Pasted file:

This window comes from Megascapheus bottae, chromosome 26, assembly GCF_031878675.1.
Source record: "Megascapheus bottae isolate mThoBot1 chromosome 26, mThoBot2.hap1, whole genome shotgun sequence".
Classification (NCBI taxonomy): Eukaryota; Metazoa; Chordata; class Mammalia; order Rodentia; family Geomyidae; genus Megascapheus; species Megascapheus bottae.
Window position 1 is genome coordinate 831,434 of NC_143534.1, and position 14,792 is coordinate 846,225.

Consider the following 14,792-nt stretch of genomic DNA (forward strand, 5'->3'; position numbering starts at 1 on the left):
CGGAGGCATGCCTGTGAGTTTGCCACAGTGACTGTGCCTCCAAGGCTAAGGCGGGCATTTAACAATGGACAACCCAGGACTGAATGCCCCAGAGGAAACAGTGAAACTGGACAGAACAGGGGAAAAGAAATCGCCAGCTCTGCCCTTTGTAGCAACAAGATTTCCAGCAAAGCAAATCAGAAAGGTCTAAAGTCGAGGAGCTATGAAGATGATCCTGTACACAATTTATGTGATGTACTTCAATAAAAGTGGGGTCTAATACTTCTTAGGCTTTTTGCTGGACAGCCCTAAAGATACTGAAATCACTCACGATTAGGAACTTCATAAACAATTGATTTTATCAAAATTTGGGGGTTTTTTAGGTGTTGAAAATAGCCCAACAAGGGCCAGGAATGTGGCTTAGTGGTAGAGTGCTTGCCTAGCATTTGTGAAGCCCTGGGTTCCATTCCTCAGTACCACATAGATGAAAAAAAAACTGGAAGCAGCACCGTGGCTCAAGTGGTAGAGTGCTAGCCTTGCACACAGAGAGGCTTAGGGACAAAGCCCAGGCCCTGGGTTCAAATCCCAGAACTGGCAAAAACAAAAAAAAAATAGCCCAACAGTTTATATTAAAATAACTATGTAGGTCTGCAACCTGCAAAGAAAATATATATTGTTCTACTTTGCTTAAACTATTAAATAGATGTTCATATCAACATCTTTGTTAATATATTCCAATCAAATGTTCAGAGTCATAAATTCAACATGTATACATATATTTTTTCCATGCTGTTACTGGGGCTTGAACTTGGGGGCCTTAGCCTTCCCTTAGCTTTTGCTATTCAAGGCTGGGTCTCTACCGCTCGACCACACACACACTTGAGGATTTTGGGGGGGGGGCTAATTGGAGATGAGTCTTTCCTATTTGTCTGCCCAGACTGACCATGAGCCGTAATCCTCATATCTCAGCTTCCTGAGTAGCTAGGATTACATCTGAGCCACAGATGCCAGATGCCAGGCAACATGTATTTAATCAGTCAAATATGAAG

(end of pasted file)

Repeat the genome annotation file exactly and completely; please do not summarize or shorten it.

This window comes from Megascapheus bottae, chromosome 26, assembly GCF_031878675.1.
Source record: "Megascapheus bottae isolate mThoBot1 chromosome 26, mThoBot2.hap1, whole genome shotgun sequence".
Classification (NCBI taxonomy): Eukaryota; Metazoa; Chordata; class Mammalia; order Rodentia; family Geomyidae; genus Megascapheus; species Megascapheus bottae.
Window position 1 is genome coordinate 831,434 of NC_143534.1, and position 14,792 is coordinate 846,225.

Consider the following 14,792-nt stretch of genomic DNA (forward strand, 5'->3'; position numbering starts at 1 on the left):
CGGAGGCATGCCTGTGAGTTTGCCACAGTGACTGTGCCTCCAAGGCTAAGGCGGGCATTTAACAATGGACAACCCAGGACTGAATGCCCCAGAGGAAACAGTGAAACTGGACAGAACAGGGGAAAAGAAATCGCCAGCTCTGCCCTTTGTAGCAACAAGATTTCCAGCAAAGCAAATCAGAAAGGTCTAAAGTCGAGGAGCTATGAAGATGATCCTGTACACAATTTATGTGATGTACTTCAATAAAAGTGGGGTCTAATACTTCTTAGGCTTTTTGCTGGACAGCCCTAAAGATACTGAAATCACTCACGATTAGGAACTTCATAAACAATTGATTTTATCAAAATTTGGGGGTTTTTTAGGTGTTGAAAATAGCCCAACAAGGGCCAGGAATGTGGCTTAGTGGTAGAGTGCTTGCCTAGCATTTGTGAAGCCCTGGGTTCCATTCCTCAGTACCACATAGATGAAAAAAAAACTGGAAGCAGCACCGTGGCTCAAGTGGTAGAGTGCTAGCCTTGCACACAGAGAGGCTTAGGGACAAAGCCCAGGCCCTGGGTTCAAATCCCAGAACTGGCAAAAACAAAAAAAAAATAGCCCAACAGTTTATATTAAAATAACTATGTAGGTCTGCAACCTGCAAAGAAAATATATATTGTTCTACTTTGCTTAAACTATTAAATAGATGTTCATATCAACATCTTTGTTAATATATTCCAATCAAATGTTCAGAGTCATAAATTCAACATGTATACATATATTTTTTCCATGCTGTTACTGGGGCTTGAACTTGGGGGCCTTAGCCTTCCCTTAGCTTTTGCTATTCAAGGCTGGGTCTCTACCGCTCGACCACACACACACTTGAGGATTTTGGGGGGGGGGCTAATTGGAGATGAGTCTTTCCTATTTGTCTGCCCAGACTGACCATGAGCCGTAATCCTCATATCTCAGCTTCCTGAGTAGCTAGGATTACATCTGAGCCACAGATGCCAGATGCCAGGCAACATGTATTTAATCAGTCAAATATGAAG